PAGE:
How Microsoft Researchers Might Invent a Holodeck

My final story for Wired.com appeared August 31. It’s a look at some of the work that the scientists and engineers in Microsoft’s research division are doing to create the computer interface — and communications screens — of the future.

REDMOND, Washington — Deep inside Microsoft is the brain of a mad scientist.

You might not think so, given the banality of the company’s ubiquitous products: Windows, Office, Hotmail, Exchange Server, Active Directory. The days are long past when this kind of software could light up anyone’s imagination, except maybe an accountant’s.

But Microsoft has an innovative side that’s still capable of producing surprises. In fact, Microsoft spends more than $9 billion a year, and employs tens of thousands of people in research and development alone. While most of that goes toward coding the next versions of the company’s major products, a lot gets funneled into pure research and cutting-edge engineering.

Much of that work happens in Building 99 and Studio B here on Microsoft’s campus.

Building 99 is a think tank in the classic sense: It’s a beautifully-designed building packed to the gills with hundreds of scientists — about half of Microsoft’s researchers work here. In the middle is a tall, airy atrium designed by the architect to facilitate collaboration and the kind of chance meetings that can lead to serendipitous discoveries.

Many of the brainiacs who work in Building 99 are researching areas of computer science that may not have relevance to Microsoft’s bottom line for years, if ever. Heck, they may not have relevance to anything, ever, but the fundamental premise of basic research is that for every dozen, or hundred, or thousand off-the-wall projects, there’s one invention that turns out to be fabulously important and lucrative.

In fact, you only need one hit to make billions of dollars in research pay off, even if you waste the rest of the good ideas. As Malcolm Gladwell argued recently, Xerox, which is often derided for failing to take advantage of a series of amazing inventions at its Palo Alto Research Center, actually saw huge returns from just one invention: the laser printer. Against that, it’s not necessarily a bad thing that Xerox PARC was home to hundreds of useless research projects, or that Xerox never figured out what to do with some of its research, like the graphical user interface.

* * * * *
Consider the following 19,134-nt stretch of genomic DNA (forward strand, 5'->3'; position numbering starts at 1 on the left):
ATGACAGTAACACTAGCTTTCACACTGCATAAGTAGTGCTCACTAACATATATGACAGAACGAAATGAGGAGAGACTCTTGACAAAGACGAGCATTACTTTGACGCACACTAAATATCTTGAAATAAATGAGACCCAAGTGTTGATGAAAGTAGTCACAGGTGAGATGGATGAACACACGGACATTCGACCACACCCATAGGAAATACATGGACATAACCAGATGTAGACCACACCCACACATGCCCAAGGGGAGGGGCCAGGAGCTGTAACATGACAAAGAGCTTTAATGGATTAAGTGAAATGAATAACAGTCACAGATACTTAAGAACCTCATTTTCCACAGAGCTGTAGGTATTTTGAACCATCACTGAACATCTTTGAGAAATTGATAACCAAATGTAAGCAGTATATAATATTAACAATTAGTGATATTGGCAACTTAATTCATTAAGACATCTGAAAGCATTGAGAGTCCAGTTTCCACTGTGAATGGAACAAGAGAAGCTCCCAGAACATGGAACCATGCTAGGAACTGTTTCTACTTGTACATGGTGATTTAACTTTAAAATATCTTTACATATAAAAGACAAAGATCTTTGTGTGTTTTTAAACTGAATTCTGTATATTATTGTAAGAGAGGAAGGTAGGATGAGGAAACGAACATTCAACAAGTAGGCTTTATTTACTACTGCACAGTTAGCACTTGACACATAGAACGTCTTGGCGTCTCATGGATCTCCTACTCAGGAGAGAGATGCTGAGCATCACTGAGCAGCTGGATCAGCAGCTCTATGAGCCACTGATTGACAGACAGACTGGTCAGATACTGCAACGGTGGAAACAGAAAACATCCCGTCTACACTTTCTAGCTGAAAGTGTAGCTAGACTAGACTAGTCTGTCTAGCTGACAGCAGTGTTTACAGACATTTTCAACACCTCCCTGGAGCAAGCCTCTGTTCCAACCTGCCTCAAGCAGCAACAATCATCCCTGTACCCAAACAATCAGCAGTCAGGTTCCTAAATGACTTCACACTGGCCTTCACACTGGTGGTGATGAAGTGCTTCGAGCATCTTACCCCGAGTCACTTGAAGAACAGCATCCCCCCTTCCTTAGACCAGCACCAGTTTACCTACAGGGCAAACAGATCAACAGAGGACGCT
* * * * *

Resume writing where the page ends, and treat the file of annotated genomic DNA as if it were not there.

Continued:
Continue reading: How Microsoft Researchers Might Invent a Holodeck | Wired.com

How Microsoft Researchers Might Invent a Holodeck

Apple is working on a television for 2012, sources say

Apple is almost certainly working on a digital television based on its iOS operating system, according to multiple sources in Silicon Valley.

An Apple-based television makes sense in light of Apple’s continued expansion out of the computer industry into the larger consumer electronics market. But is it real?

Multiple reports, as well as sources interviewed by VentureBeat, support the rumor, which is widespread among the gadget industry.

full story: Apple is working on a television for 2012, sources say | VentureBeat.

Apple is working on a television for 2012, sources say

Steve Jobs’s most ambitious product: Apple Inc.

 

The list of iconic designs Steve Jobs made possible is long. But his most brilliant and ambitious design may be Apple itself.

Jobs, who announced his resignation as Apple’s CEO yesterday, is rightly hailed as one of the most design-savvy executives in the electronics industry. He’s also an impressive architect of business structures.

In the coming years, with Jobs out of the leadership role, we’ll see just how well-designed the company he spent 15 years assembling really is. My guess is that it’s very well put together indeed.

Jobs has been working on this “product,” Apple Inc., for a long time.

Full story: Steve Jobs’s most ambitious product: Apple Inc. | VentureBeat.

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Steve Jobs’s most ambitious product: Apple Inc.

What the !@#$ is marketing automation?

VentureBeat inadvertently stirred up a storm of controversy when we published a guest post about marketing automation.

The guest post, by Justin Gray of LeadMD, looked innocuous enough at first. To our editors, it at first seemed like a straightforward list of the pros and cons of several different marketing automation solutions: Eloqua, Genius, Marketo, Pardot and Silverpop.

Unfortunately, when we published the post we neglected to mention one important fact: Gray’s company, LeadMD, is a reseller of one of those services, Marketo.

For the full story, which explains what happened and includes a Q&A with Joe Chernov of marketing automation vendor Eloqua, see What the !@#$ is marketing automation? | VentureBeat.

What the !@#$ is marketing automation?